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Design007-Mar2020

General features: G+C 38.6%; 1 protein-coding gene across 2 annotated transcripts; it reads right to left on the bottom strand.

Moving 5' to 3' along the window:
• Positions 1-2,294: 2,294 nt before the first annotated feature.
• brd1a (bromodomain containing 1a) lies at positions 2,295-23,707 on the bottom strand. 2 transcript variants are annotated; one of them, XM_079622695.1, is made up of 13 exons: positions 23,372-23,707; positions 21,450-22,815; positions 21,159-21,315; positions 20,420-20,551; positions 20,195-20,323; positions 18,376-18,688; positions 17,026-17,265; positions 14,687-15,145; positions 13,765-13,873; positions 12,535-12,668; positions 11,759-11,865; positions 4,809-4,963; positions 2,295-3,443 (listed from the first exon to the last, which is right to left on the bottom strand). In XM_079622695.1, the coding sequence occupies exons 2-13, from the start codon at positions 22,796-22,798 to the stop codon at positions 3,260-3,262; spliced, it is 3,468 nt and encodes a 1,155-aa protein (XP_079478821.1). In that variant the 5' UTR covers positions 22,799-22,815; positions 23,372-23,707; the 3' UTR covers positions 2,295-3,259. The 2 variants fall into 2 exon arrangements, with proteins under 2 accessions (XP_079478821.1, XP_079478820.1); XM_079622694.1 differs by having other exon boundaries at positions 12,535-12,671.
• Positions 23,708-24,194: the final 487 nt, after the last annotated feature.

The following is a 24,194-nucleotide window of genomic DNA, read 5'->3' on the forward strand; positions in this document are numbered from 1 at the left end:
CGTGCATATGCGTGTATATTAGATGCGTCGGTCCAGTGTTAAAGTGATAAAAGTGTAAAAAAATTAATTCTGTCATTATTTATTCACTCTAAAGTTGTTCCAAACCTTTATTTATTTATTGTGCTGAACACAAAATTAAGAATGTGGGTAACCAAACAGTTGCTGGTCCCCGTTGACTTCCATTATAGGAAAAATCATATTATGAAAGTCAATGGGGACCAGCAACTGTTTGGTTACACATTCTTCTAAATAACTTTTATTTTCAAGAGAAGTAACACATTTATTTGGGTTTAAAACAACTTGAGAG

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12 DESIGN007 MAGAZINE I MARCH 2020 50–70 gigahertz right now, with very advanced embedding, complicated breakouts from their BGA, and high-density routing. The signal in- tegrity has to be really good. One specifica- tion—IEEE P370—defines what good signal in- tegrity is at 50 gigahertz. A customer will say, "We have something that we'd like you to help on." Once we're at the technical credibility part of the meet- ing, they will say, "We need it done by next month," and we will say, "We don't do things like this by next month. It takes a long time." One of the issues with profitability is that if you want to save money, you need the project manager or an executive in that group to do their job. Your job is to manage the team in a way that you reduce risk. If you're going to want to do 112 gigs in 2020, you should have been working on the test fix- tures—the compliance, firmware, and all of that—three years ago. You can't just pull a stack-up that's suitable; you don't know what the routing is. You have to throw a team to- gether ahead of time. Then, you have to do some test vehicles because each stack-up for that level is very demanding. I'm talking about Feature Interview by Andy Shaughnessy I-CONNECT007 If your company is having trouble designing PCBs for profitability, where does the blame fall? Is it management's fault for having ineffi- cient processes, or is it the fault of the design- ers and design engineers for not keeping up to date with their training? During DesignCon, I asked Al Neves of Wild River Technology to weigh in on this question. As he explains, you and your manager might both be to blame for inefficiencies in the design process. Andy Shaughnessy: Al, we were just talking about designing for profitability. You men- tioned that you had a few pithy thoughts on the subject. Al Neves: Yes, and I see a trend. The work that we focus on is high-risk, extremely demand- ing signal integrity projects. About half of our business is service, and the other half is standard products. On the service side, some- body will come out with silicon and want a test platform. Many of the test platforms are Designing for Profitability: It's up to You (and Your Management) Al Neves

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